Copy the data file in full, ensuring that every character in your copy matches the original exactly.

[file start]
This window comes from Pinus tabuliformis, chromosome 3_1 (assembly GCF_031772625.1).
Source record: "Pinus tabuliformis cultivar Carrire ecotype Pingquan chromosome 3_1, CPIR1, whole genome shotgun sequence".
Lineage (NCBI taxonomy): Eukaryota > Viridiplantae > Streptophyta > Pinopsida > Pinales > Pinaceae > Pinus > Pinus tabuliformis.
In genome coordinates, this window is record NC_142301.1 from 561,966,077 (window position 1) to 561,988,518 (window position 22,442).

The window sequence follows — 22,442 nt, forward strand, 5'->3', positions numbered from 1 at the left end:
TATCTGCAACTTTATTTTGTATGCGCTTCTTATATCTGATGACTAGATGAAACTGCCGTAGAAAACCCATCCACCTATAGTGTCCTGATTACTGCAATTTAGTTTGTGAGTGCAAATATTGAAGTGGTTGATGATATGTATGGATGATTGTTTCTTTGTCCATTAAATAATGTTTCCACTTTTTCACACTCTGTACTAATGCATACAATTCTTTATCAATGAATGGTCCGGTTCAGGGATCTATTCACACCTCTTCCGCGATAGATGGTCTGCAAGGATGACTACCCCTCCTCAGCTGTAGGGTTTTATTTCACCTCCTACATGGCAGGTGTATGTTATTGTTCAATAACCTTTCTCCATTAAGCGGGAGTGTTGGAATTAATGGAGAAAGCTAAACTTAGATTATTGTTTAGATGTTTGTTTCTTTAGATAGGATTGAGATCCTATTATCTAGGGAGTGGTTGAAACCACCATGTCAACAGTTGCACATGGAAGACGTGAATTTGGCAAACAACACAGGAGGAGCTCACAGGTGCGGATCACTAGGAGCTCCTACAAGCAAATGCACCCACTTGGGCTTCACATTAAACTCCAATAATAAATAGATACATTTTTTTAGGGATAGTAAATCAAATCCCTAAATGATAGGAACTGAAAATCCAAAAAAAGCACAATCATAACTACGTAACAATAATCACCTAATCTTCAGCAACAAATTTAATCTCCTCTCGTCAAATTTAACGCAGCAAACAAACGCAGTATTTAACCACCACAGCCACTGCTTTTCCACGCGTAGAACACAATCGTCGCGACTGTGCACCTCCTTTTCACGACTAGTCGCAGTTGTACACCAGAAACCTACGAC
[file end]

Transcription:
This window comes from Pinus tabuliformis, chromosome 3_1 (assembly GCF_031772625.1).
Source record: "Pinus tabuliformis cultivar Carrire ecotype Pingquan chromosome 3_1, CPIR1, whole genome shotgun sequence".
Lineage (NCBI taxonomy): Eukaryota > Viridiplantae > Streptophyta > Pinopsida > Pinales > Pinaceae > Pinus > Pinus tabuliformis.
In genome coordinates, this window is record NC_142301.1 from 561,966,077 (window position 1) to 561,988,518 (window position 22,442).

The window sequence follows — 22,442 nt, forward strand, 5'->3', positions numbered from 1 at the left end:
TATCTGCAACTTTATTTTGTATGCGCTTCTTATATCTGATGACTAGATGAAACTGCCGTAGAAAACCCATCCACCTATAGTGTCCTGATTACTGCAATTTAGTTTGTGAGTGCAAATATTGAAGTGGTTGATGATATGTATGGATGATTGTTTCTTTGTCCATTAAATAATGTTTCCACTTTTTCACACTCTGTACTAATGCATACAATTCTTTATCAATGAATGGTCCGGTTCAGGGATCTATTCACACCTCTTCCGCGATAGATGGTCTGCAAGGATGACTACCCCTCCTCAGCTGTAGGGTTTTATTTCACCTCCTACATGGCAGGTGTATGTTATTGTTCAATAACCTTTCTCCATTAAGCGGGAGTGTTGGAATTAATGGAGAAAGCTAAACTTAGATTATTGTTTAGATGTTTGTTTCTTTAGATAGGATTGAGATCCTATTATCTAGGGAGTGGTTGAAACCACCATGTCAACAGTTGCACATGGAAGACGTGAATTTGGCAAACAACACAGGAGGAGCTCACAGGTGCGGATCACTAGGAGCTCCTACAAGCAAATGCACCCACTTGGGCTTCACATTAAACTCCAATAATAAATAGATACATTTTTTTAGGGATAGTAAATCAAATCCCTAAATGATAGGAACTGAAAATCCAAAAAAAGCACAATCATAACTACGTAACAATAATCACCTAATCTTCAGCAACAAATTTAATCTCCTCTCGTCAAATTTAACGCAGCAAACAAACGCAGTATTTAACCACCACAGCCACTGCTTTTCCACGCGTAGAACACAATCGTCGCGACTGTGCACCTCCTTTTCACGACTAGTCGCAGTTGTACACCAGAAACCTACGAC